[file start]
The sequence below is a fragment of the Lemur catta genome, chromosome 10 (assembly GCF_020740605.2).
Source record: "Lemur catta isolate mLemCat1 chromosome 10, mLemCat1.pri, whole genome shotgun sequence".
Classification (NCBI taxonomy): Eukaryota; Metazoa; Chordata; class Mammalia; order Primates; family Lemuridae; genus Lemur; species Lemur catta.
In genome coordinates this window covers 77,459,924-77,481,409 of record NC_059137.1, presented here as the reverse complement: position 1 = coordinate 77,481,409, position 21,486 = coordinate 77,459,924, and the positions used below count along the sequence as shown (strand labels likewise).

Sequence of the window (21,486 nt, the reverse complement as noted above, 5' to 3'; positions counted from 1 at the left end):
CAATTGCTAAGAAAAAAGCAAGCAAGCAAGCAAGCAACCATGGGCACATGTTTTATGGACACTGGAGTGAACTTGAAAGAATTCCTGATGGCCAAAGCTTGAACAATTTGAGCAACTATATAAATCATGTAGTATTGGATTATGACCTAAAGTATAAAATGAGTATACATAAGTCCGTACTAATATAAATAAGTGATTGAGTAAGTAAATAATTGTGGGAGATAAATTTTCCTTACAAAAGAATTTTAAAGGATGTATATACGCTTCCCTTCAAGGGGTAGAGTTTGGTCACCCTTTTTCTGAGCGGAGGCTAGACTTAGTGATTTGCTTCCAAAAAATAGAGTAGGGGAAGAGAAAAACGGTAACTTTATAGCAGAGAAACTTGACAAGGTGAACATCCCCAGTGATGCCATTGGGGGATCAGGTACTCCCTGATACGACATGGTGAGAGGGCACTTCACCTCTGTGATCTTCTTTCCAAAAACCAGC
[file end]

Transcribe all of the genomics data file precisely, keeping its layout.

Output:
The sequence below is a fragment of the Lemur catta genome, chromosome 10 (assembly GCF_020740605.2).
Source record: "Lemur catta isolate mLemCat1 chromosome 10, mLemCat1.pri, whole genome shotgun sequence".
Classification (NCBI taxonomy): Eukaryota; Metazoa; Chordata; class Mammalia; order Primates; family Lemuridae; genus Lemur; species Lemur catta.
In genome coordinates this window covers 77,459,924-77,481,409 of record NC_059137.1, presented here as the reverse complement: position 1 = coordinate 77,481,409, position 21,486 = coordinate 77,459,924, and the positions used below count along the sequence as shown (strand labels likewise).

Sequence of the window (21,486 nt, the reverse complement as noted above, 5' to 3'; positions counted from 1 at the left end):
CAATTGCTAAGAAAAAAGCAAGCAAGCAAGCAAGCAACCATGGGCACATGTTTTATGGACACTGGAGTGAACTTGAAAGAATTCCTGATGGCCAAAGCTTGAACAATTTGAGCAACTATATAAATCATGTAGTATTGGATTATGACCTAAAGTATAAAATGAGTATACATAAGTCCGTACTAATATAAATAAGTGATTGAGTAAGTAAATAATTGTGGGAGATAAATTTTCCTTACAAAAGAATTTTAAAGGATGTATATACGCTTCCCTTCAAGGGGTAGAGTTTGGTCACCCTTTTTCTGAGCGGAGGCTAGACTTAGTGATTTGCTTCCAAAAAATAGAGTAGGGGAAGAGAAAAACGGTAACTTTATAGCAGAGAAACTTGACAAGGTGAACATCCCCAGTGATGCCATTGGGGGATCAGGTACTCCCTGATACGACATGGTGAGAGGGCACTTCACCTCTGTGATCTTCTTTCCAAAAACCAGC